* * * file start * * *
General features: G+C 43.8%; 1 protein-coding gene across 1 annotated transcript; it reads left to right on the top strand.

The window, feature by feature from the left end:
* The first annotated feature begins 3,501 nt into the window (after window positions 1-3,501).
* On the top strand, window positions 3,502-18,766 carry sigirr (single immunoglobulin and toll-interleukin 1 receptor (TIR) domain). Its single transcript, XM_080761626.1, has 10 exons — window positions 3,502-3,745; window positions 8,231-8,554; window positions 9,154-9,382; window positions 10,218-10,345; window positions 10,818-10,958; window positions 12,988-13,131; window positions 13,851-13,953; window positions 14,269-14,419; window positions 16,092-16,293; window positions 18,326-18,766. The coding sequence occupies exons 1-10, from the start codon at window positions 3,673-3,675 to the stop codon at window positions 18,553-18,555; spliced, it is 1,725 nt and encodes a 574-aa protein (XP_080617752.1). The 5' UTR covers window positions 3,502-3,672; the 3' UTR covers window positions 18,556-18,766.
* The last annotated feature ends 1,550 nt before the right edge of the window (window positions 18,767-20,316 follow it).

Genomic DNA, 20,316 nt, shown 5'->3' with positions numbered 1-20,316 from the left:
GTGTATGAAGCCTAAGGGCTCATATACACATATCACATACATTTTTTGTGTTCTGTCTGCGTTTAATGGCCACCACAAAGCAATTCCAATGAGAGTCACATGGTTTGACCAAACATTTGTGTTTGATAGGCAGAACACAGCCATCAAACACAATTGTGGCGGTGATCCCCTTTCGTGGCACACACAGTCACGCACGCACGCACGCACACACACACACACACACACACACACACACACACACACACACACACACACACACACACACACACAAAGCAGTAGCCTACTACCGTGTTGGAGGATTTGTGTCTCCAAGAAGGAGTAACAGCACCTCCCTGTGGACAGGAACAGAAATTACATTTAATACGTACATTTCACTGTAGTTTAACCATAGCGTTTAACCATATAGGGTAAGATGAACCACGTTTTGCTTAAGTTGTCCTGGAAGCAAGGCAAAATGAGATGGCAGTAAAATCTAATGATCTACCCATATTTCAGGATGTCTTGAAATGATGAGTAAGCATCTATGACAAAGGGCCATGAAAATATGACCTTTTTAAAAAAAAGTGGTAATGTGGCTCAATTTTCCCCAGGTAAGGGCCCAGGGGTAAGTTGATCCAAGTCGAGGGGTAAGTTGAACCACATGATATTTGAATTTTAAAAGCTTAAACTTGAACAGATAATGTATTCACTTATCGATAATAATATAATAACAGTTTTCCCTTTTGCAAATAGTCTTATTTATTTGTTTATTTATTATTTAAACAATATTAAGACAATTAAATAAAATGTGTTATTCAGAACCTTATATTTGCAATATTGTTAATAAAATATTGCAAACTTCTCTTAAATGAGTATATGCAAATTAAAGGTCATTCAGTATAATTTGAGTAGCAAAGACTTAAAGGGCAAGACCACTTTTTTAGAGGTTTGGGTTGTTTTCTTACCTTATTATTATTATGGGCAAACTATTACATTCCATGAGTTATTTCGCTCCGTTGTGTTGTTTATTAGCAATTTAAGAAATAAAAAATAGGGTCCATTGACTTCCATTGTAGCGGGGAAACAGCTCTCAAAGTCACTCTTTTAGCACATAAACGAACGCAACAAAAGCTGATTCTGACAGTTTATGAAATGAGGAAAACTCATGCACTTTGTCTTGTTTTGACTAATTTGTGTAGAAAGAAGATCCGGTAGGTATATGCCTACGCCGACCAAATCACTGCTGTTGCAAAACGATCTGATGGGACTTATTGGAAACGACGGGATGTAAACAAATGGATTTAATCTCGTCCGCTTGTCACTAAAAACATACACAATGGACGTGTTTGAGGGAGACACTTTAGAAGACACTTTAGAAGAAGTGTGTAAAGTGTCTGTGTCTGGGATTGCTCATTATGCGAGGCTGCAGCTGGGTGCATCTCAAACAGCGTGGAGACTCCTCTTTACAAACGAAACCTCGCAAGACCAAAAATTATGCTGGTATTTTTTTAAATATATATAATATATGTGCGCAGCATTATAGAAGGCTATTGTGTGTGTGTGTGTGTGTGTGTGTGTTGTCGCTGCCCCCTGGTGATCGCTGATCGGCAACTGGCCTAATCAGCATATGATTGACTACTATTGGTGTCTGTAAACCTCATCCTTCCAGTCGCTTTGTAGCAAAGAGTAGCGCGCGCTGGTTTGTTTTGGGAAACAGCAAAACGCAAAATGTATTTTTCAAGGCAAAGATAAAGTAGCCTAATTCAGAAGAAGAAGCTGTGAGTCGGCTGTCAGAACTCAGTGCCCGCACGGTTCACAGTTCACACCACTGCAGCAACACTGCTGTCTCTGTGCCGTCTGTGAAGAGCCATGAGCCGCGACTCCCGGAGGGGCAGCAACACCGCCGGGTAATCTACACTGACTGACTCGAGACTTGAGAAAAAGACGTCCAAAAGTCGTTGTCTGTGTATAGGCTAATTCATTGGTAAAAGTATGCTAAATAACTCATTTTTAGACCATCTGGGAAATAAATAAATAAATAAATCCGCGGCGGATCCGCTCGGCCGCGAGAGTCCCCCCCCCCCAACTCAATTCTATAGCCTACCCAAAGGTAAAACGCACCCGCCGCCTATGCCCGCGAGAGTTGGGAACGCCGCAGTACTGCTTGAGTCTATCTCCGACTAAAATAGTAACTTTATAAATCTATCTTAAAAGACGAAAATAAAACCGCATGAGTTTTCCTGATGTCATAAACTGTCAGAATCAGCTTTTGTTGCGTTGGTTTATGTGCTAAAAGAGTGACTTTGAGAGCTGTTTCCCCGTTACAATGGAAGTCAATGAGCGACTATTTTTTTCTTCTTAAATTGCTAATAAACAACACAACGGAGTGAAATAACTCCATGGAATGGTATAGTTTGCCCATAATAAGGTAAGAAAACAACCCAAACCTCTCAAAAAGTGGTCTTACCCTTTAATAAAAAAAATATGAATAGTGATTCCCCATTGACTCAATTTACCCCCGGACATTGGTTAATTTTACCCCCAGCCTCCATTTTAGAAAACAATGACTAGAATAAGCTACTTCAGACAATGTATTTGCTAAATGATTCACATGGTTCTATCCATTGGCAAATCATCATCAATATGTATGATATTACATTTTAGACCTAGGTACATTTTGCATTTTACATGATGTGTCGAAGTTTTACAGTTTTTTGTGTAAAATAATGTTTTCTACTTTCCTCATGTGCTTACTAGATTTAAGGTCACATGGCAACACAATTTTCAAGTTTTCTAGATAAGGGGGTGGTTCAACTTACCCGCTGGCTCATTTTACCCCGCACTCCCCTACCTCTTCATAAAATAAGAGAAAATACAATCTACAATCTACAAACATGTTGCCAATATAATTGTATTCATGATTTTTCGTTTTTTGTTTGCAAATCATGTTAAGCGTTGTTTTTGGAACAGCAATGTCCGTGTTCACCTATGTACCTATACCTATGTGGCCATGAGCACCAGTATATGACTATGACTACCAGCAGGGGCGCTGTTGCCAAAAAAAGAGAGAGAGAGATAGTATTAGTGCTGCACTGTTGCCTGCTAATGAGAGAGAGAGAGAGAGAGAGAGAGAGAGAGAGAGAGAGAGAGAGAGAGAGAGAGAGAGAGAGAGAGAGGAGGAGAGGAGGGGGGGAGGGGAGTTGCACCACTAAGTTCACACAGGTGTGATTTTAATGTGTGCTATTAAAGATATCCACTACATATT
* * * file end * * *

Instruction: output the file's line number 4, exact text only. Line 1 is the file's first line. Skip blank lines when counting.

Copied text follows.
* On the top strand, window positions 3,502-18,766 carry sigirr (single immunoglobulin and toll-interleukin 1 receptor (TIR) domain). Its single transcript, XM_080761626.1, has 10 exons — window positions 3,502-3,745; window positions 8,231-8,554; window positions 9,154-9,382; window positions 10,218-10,345; window positions 10,818-10,958; window positions 12,988-13,131; window positions 13,851-13,953; window positions 14,269-14,419; window positions 16,092-16,293; window positions 18,326-18,766. The coding sequence occupies exons 1-10, from the start codon at window positions 3,673-3,675 to the stop codon at window positions 18,553-18,555; spliced, it is 1,725 nt and encodes a 574-aa protein (XP_080617752.1). The 5' UTR covers window positions 3,502-3,672; the 3' UTR covers window positions 18,556-18,766.